Dartmouth just had to receive and score downwind to complete an epic three-year run atop the division. They opted for their most common and successful play right away — a Lee huck to Verzuh — but the throw came up short and UCSD had an opportunity to work it up nearly the full 70. The final possession had the crowd cheering with each UCSD completion up the field and featured two incredible, iconic plays from Elimelech. First came the “mermaid” catch, somehow trapping a low throw between her shins as both she and the disc fell toward the ground. Then came another possession-saving layout catch near the goal line before throwing the score to Iwamoto to earn the title and earn herself a Player of the Year award.
5. 2012 WFDF World Ultimate Championships Women’s Final: Japan 16 – USA 13 (Watch)
The USA didn’t lose many games in international competition over the decade and almost every one of those losses is notable. But this one is the most important because the US team here was a Fury squad at the absolute top of the game, in the midst of a historic seven-year title run atop the women’s division.
Japan had sent a warning shot across the bow of US dominance two years prior, as UNO played Fury to 16-15 in an incredible WUCC final in Prague. It was clear that the Japanese were on the doorstep of finally challenging the US in a national team setting, and the 2012 WUGC final didn’t disappoint. Led by All-Decade level stars Eri Hirai and Ayumi Fujioka, the Japanese team out-played and out-strategized the Americans at every turn.
The level of play in the game was through the roof in front of a huge hometown crowd in Sakai, Japan. It was Fury’s first loss in a national or world championship event since 2005. And they didn’t lose the game so much as Japan won it.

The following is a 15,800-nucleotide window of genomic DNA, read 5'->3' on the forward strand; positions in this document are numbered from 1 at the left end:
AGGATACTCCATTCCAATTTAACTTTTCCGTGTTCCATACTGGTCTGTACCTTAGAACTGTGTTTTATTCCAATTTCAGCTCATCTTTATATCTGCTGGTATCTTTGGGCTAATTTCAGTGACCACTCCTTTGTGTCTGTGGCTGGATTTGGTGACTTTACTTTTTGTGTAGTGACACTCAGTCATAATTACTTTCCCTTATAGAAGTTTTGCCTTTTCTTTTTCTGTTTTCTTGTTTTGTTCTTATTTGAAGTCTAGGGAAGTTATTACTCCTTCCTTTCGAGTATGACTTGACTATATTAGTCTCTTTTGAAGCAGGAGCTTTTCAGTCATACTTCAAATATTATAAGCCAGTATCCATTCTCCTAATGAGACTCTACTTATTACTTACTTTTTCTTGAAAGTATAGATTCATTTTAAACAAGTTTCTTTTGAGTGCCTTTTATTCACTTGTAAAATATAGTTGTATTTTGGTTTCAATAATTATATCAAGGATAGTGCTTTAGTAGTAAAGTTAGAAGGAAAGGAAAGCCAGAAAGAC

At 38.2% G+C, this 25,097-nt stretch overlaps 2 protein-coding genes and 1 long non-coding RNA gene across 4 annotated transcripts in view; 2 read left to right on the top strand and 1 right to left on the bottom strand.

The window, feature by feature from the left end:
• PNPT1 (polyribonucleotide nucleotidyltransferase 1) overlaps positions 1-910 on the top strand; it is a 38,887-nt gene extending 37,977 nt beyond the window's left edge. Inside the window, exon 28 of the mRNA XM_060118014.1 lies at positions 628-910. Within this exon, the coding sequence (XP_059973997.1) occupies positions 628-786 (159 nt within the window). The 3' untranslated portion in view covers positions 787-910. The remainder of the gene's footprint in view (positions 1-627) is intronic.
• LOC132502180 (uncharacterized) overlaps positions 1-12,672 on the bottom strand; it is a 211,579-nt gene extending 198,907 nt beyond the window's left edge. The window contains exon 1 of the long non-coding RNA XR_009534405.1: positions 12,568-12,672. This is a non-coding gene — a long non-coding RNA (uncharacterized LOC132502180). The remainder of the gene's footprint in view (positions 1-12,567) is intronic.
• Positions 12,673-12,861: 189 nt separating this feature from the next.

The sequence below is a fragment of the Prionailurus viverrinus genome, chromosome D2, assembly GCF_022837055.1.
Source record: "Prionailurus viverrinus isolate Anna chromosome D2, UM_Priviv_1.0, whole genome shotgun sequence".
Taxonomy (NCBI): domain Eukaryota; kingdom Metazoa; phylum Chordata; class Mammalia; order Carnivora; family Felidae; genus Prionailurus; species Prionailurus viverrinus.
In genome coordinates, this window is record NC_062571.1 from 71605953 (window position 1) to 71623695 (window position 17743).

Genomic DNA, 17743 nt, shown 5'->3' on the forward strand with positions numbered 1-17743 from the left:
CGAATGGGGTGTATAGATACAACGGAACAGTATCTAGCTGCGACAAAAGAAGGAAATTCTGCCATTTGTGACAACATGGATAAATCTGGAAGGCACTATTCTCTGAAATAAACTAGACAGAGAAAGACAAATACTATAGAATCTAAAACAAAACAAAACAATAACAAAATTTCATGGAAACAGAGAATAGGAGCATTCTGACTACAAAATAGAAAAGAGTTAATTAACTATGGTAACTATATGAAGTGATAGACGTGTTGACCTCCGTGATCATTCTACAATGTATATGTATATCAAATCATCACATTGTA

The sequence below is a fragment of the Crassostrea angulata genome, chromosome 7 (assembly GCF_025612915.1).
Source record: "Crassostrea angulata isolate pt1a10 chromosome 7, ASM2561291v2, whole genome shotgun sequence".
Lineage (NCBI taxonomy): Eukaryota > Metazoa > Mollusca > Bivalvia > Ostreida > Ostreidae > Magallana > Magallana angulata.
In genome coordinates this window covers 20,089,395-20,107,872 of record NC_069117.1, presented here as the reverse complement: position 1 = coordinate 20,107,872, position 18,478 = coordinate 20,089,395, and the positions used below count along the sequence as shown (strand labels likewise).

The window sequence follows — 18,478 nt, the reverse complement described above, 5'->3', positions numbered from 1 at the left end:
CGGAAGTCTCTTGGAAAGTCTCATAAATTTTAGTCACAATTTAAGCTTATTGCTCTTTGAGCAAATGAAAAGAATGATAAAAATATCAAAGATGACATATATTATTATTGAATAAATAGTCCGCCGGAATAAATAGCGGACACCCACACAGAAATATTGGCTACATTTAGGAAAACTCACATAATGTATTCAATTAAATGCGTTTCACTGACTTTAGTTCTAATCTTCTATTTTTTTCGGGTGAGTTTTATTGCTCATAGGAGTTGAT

Honorable Mention upsets of US teams in international competition:
- 2017 World Games Pool Play: Colombia 13 – USA 12
- 2017 World Championships of Beach Ultimate Women’s Final: Russia 11 – USA 10
4. 2019 Premier Ultimate League Semifinal: Medellín Revolution 27 – Atlanta Soul 26 (Double OT) (Watch)
If you watched this game you might say that while the AUDL created the semi-professional ultimate structure, it wasn’t until the Premier Ultimate League stepped in that it was perfected. The PUL took the best aspects from USAU ultimate (field size, observers) and the AUDL (spectator-friendly, showcased, timed game), tweaked the rules on final possessions of the quarter, and created a beautiful spectacle that held true to the core values of the sport.
The concern though was that by adding Revolution — already the most exciting and talented team on the planet before adding a few US stars from cities that didn’t have a PUL team to that roster — the competitive balance of the league would suffer. But the semifinals on Championship Weekend showed that not to be the case. Both semis were thrilling one-point games, but Revolution being seriously challenged by the hometown Atlanta Soul was a surprise few saw coming.
In that semifinal, Atlanta’s Robyn Fennig made the case that she was the best player in the world while PUL president Maddie Frey, Erynn Schroeder, and the rest of the Soul roster went punch-for-punch with the juggernauts from South America and league MVP Elizabeth Mosquera. Revolution barely edged out Soul in a thrilling double OT game before knocking off the Raleigh Radiance for the inaugural PUL title.
Honorable Mention spectator-focused games:
- 2016 AUDL Semifinal: Seattle Cascades 26 – Madison Radicals 25
- 2019 Color of Ultimate Showcase: Team Tuba 19 – Team Simpson 18
3. 2014 USAU Club Championships Men’s Semifinal: Ironside 13 – Ring of Fire 12 (Watch Part 1, Part 2)
What can you say about this game that hasn’t already been said? The game was the final semi of the day, being played under the lights, lending it a prime-time atmosphere. Ring of Fire, long the bad boys of the division, had jokingly embraced the role and were all-in on ironically booing themselves. Ironside, long the contenders that had fallen short of the title, had built an 11-6 lead and looked like they’d comfortably waltz into another final, with perhaps their best chance yet of capturing a title, having seen favorites Revolver shockingly knocked out in the quarterfinals. But as Ring ran off five straight to tie the game, it looked like Ironside was indeed cursed as the cap went on to 13. Ironside righted the ship to make it 12-11 and Ring responded to make it double game point.